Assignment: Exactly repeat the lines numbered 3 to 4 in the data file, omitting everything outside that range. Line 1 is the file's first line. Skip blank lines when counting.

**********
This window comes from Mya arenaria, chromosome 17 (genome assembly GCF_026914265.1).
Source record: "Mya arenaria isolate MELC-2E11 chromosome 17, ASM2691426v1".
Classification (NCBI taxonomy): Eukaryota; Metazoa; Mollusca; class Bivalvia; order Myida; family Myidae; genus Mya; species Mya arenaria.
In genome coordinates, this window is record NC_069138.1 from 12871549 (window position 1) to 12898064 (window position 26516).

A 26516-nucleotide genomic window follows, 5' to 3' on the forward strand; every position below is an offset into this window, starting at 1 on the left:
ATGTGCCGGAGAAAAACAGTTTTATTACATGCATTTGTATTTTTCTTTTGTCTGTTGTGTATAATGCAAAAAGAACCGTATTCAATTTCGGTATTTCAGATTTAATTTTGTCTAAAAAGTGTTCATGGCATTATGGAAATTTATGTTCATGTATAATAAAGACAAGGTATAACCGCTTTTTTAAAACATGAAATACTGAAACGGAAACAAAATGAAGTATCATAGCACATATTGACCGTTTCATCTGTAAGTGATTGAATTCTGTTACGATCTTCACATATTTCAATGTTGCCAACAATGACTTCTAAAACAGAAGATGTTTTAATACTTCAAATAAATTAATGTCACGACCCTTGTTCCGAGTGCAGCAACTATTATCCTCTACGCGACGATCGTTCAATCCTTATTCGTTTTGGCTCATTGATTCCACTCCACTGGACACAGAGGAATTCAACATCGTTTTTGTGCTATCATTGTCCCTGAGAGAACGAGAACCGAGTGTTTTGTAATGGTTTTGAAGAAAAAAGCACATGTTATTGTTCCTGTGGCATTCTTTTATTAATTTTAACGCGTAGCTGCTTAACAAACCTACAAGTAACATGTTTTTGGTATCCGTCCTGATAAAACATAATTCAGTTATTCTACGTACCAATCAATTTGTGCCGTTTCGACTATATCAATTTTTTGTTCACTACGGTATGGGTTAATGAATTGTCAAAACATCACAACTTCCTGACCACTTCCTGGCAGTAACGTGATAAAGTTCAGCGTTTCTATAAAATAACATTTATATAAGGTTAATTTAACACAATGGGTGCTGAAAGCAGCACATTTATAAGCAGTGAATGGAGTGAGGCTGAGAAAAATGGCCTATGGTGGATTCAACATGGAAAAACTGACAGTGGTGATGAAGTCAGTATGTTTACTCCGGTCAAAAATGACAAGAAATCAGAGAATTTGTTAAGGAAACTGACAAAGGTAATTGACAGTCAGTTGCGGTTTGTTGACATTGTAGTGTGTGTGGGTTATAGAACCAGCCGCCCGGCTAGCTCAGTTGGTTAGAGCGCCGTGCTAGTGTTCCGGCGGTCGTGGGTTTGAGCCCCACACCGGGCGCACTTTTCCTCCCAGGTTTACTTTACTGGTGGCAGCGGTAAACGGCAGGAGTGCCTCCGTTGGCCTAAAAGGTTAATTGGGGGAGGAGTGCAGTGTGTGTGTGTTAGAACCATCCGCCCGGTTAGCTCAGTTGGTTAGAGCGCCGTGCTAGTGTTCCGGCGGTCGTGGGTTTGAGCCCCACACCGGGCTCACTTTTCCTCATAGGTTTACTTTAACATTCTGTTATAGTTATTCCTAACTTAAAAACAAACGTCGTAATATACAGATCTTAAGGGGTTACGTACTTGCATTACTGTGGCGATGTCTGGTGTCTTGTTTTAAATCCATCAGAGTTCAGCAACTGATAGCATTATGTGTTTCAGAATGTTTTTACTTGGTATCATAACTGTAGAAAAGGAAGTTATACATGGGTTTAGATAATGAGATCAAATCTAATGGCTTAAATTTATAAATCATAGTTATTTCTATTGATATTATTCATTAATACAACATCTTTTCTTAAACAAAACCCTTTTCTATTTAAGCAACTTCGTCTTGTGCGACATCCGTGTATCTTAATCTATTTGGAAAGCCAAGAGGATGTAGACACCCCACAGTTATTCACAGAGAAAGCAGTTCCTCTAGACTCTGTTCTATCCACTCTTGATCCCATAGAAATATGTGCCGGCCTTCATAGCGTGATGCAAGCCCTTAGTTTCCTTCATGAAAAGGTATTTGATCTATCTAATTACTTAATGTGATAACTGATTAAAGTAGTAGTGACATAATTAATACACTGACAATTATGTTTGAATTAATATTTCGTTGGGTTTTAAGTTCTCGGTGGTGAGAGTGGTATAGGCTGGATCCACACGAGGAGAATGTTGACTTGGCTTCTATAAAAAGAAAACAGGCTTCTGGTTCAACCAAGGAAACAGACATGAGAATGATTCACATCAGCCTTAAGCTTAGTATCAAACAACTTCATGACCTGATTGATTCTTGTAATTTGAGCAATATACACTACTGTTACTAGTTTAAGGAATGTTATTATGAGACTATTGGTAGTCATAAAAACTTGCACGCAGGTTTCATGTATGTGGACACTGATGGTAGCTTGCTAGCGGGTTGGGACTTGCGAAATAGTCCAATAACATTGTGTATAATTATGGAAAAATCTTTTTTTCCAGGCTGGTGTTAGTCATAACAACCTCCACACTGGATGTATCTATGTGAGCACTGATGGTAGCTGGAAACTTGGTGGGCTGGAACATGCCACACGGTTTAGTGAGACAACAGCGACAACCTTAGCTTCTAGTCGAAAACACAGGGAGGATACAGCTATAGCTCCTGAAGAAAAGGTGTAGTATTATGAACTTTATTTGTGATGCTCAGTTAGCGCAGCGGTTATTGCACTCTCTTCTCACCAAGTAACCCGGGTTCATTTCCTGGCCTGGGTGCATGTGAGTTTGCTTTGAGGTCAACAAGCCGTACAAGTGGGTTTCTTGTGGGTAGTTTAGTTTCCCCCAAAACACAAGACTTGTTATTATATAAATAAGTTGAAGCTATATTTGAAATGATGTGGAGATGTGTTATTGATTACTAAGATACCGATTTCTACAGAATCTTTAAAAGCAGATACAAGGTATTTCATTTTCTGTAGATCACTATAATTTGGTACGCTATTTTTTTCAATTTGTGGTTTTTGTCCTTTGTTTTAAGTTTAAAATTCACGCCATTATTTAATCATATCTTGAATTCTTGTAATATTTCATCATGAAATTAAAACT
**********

Classification (NCBI taxonomy): Eukaryota; Metazoa; Mollusca; class Bivalvia; order Myida; family Myidae; genus Mya; species Mya arenaria.
In genome coordinates, this window is record NC_069138.1 from 12871549 (window position 1) to 12898064 (window position 26516).